Thai soldier kills at least 17 in mass shooting
A Thai soldier gunned down at least 17 people an attack which he shared on Facebook, emergency services said Saturday, in an ongoing mass shooting which focused on a town centre mall.
The attack in the northeastern city of Nakhon Ratchasima began late in the afternoon at an army barracks, police told AFP.
Three people were killed among them at least one soldier when Sergeant-Major Jakrapanth Thomma opened fire.
"He stole an army vehicle and drove into the town centre," police Lieutenant-Colonel Mongkol Kuptasiri.
Local media reported the gunman seized weapons from the army arsenal before embarking on a shooting spree in the centre of the town.
In a fast-moving incident, authorities could not confirm local media reports the gunman had taken up to 16 hostages.
There were "17 deaths, 14 wounded" late Saturday, said an unnamed spokesperson from Bangkok's Erawan Center the dispatch centre for emergency services across the country.
Video and photos circulating online relayed panicked scenes on a main road in the city - which is better known as Korat.
People fled while at least one fire roared as what appeared to be the sound of automatic gunfire filled the air.
The gunman also posted photos of himself and wrote several posts on his Facebook page including "should I surrender" and "no one can escape death".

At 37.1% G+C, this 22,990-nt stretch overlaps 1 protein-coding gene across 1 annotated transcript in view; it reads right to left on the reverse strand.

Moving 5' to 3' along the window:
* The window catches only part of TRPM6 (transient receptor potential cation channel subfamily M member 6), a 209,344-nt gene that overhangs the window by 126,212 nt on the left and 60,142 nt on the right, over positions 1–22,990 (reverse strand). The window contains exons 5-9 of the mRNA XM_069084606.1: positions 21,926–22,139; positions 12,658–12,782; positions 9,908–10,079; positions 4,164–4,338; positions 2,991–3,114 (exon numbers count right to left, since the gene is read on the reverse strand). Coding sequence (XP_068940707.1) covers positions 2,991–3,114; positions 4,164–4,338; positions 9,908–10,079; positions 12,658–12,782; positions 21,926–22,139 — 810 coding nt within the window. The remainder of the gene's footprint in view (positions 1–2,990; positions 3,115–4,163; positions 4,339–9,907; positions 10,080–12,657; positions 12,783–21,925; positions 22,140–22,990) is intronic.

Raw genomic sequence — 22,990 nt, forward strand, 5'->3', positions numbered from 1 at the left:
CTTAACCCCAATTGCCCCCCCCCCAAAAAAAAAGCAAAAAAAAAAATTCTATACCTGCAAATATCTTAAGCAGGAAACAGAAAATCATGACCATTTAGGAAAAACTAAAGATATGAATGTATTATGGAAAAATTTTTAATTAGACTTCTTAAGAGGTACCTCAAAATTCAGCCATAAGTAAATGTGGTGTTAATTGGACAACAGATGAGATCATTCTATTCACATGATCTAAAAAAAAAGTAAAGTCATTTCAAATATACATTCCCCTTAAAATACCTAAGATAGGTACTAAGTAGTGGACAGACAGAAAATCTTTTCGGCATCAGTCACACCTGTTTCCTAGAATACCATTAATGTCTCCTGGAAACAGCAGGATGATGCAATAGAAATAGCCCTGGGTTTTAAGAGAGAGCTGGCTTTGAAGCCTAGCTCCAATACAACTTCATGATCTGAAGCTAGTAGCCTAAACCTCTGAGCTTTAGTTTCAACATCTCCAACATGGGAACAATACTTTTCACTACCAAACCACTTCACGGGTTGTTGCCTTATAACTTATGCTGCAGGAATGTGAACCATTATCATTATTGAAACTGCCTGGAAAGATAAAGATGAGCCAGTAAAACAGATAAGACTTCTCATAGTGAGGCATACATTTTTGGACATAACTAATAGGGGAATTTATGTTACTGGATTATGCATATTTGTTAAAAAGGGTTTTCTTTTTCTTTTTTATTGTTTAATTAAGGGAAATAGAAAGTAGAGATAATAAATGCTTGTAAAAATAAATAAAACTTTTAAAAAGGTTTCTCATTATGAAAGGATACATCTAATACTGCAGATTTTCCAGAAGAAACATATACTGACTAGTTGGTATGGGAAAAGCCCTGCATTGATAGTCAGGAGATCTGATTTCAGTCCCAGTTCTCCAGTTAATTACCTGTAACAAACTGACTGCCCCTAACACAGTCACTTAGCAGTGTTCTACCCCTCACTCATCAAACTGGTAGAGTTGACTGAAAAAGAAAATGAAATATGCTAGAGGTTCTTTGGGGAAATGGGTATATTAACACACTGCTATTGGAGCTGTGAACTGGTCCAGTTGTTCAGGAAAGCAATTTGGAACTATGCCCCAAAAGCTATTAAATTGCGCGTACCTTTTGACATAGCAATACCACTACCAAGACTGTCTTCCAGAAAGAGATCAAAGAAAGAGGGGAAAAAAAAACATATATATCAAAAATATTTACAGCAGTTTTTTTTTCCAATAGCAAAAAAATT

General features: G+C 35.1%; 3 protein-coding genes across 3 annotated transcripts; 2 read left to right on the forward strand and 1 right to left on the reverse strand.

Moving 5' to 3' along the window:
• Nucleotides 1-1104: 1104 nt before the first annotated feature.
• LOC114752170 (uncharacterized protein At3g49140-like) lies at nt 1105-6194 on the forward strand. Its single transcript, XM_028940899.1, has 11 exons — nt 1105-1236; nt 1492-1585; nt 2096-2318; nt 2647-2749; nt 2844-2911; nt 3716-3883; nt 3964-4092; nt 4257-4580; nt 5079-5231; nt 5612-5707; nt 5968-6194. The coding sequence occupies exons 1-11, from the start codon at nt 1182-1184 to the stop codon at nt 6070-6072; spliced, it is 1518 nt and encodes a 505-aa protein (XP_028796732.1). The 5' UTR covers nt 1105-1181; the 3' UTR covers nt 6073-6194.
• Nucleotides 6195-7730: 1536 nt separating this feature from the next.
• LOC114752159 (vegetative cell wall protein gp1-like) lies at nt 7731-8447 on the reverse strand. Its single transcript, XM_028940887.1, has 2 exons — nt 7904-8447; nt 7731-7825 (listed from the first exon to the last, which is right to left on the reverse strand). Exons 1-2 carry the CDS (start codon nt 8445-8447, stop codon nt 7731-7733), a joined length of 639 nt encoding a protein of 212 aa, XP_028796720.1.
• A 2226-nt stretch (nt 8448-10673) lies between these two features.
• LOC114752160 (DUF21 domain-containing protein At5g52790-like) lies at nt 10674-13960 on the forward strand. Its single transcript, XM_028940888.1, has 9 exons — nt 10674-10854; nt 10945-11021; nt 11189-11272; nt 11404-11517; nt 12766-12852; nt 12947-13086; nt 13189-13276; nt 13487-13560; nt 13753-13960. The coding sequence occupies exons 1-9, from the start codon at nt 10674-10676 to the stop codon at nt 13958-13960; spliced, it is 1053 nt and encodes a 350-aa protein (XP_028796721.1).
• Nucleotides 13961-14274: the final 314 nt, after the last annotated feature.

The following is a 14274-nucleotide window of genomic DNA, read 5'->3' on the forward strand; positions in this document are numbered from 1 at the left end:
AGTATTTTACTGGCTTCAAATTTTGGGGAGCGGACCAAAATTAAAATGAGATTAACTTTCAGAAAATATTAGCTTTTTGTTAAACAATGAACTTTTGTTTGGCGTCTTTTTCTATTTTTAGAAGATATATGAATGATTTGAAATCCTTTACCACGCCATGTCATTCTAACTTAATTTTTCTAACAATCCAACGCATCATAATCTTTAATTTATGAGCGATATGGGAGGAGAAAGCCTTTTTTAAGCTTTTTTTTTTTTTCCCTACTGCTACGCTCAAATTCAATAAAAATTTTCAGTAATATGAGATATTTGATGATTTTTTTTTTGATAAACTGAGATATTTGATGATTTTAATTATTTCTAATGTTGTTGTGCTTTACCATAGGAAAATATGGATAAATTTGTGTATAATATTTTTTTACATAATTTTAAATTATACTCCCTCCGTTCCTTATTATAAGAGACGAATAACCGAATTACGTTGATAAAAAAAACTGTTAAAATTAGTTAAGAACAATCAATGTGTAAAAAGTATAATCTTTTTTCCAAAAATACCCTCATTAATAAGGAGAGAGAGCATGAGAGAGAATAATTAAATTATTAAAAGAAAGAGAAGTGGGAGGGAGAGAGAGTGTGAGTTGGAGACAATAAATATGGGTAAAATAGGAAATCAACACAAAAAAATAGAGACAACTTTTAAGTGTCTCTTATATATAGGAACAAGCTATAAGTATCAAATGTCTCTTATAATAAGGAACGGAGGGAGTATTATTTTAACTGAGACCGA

In one Facebook video since deleted the assailant, wearing an army helmet, filmed from an open jeep saying, "I'm tired... I can't pull my finger anymore" and making a trigger symbol with his hand.
There were also photos of a man in a ski mask holding up a pistol.
"The gunman used a machine gun and shot innocent victims resulting in many injured and dead," spokesman Krissana Pattanacharoen told AFP, adding that the standing toll was "more than 10."
The defence ministry said forces have sealed off the Terminal 21 shopping centre but have yet to capture the suspect.
Thailand has one of the highest rates of gun ownership in the world but mass shootings by soldiers targeting civilians are rare.
Several shootings at courthouses late last year also renewed concern about gun violence in the Southeast Asia country.
In one high-profile case, a two-year-old boy was among three people killed in Thailand when a masked gunman robbed a jewellery shop last month.
Late last year two lawyers were shot dead by a clerk at a court in the east of the country during a hearing over a land dispute.
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